The impact of supplementing a diet with lactic acid bacteria (LAB) complexes of LAB selected for probiotic properties, on growth performance, digestibility, gut environment and health status was studied in weaned piglets. Ninety-six (48 females and 48 males) piglets (L × Y) from 12 litters, weaned at 21-23 days of age (6.6 ± 0.5 kg body weight), were selected and divided randomly into 4 groups balanced for sex, weight and litter origin. In each group, the piglets were divided randomly into 4 pens (replicates), and each group was fed one of 4 diets for 35 days. A basal diet without antibiotics or probiotics was used as control, and the other 3 groups were fed the control diet supplemented with 600 ppm of one of three different LAB complexes, comprising combinations of Enterococcus faecium 6H2, Lactobacillus acidophilus C3, Pediococcus pentosaceus D7, L. plantarum 1K8 and L. plantarum 3K2. Supplementation with LAB complexes increased (P < 0.05) daily feed intake and weight gain and improved feed conversion ratio, but there were no differences among the LAB treatments (P > 0.05). In the first 2 weeks after weaning, supplementation with LAB complexes increased (P < 0.05) the ileal apparent digestibility of crude protein (CP), crude fibre (CF) and organic matter, and the total tract apparent digestibility of CP and CF. Supplementation with LAB complexes increased the LAB counts at all sampling sites (P < 0.05) at days 14 and 35 post-weaning and increased the concentrations of lactic acid and acetic acid (P < 0.05) in ileum and colon. Counts of E. coli remained unaffected by LAB complex supplementation (P > 0.05). In the first 2 weeks after weaning, piglets fed diets supplemented with LAB complexes were less affected by diarrhoea than piglets fed the control diet suggesting that the LAB complexes tested have probiotic properties in weaned piglets. © 2010 Elsevier B.V. All rights reserved. Source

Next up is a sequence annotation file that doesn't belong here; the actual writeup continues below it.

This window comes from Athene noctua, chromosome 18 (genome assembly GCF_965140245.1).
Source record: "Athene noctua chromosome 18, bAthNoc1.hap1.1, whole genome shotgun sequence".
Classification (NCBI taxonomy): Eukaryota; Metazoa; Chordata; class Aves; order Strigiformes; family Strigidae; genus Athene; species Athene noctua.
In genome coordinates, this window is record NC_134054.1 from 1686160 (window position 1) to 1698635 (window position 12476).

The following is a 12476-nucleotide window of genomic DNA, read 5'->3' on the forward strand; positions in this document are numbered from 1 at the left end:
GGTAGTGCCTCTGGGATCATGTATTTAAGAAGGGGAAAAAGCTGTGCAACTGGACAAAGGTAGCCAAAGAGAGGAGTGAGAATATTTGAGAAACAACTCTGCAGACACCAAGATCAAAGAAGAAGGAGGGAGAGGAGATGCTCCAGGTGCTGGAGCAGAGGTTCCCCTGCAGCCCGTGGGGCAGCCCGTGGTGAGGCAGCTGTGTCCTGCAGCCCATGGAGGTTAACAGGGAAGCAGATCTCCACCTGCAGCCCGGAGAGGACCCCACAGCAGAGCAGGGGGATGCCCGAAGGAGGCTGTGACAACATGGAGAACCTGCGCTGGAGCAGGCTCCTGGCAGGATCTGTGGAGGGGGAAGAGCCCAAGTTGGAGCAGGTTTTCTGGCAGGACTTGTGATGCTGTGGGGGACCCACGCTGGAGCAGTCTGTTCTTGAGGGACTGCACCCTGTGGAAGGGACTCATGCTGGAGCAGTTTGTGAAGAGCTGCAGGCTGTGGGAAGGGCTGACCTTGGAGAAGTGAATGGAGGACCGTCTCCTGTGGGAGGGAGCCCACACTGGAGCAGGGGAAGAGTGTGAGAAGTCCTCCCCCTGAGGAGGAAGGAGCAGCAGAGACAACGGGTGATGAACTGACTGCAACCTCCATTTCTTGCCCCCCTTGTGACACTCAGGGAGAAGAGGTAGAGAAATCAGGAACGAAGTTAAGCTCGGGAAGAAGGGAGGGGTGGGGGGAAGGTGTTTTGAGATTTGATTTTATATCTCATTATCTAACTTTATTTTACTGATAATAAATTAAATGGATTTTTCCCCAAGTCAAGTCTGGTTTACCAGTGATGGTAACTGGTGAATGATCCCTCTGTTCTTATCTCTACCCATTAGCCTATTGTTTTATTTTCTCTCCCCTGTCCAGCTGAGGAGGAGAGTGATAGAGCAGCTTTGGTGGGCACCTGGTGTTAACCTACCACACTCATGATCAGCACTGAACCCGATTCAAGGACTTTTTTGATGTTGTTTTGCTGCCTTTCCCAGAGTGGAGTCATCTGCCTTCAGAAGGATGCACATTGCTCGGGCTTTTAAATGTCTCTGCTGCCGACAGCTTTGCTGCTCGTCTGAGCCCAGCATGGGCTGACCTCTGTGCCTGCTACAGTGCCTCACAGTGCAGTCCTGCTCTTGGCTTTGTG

Thang C.M.,National Institute of Animal Husbandry | Ledin I.,Swedish University of Agricultural Sciences | Bertilsson J.,Swedish University of Agricultural Sciences
Livestock Science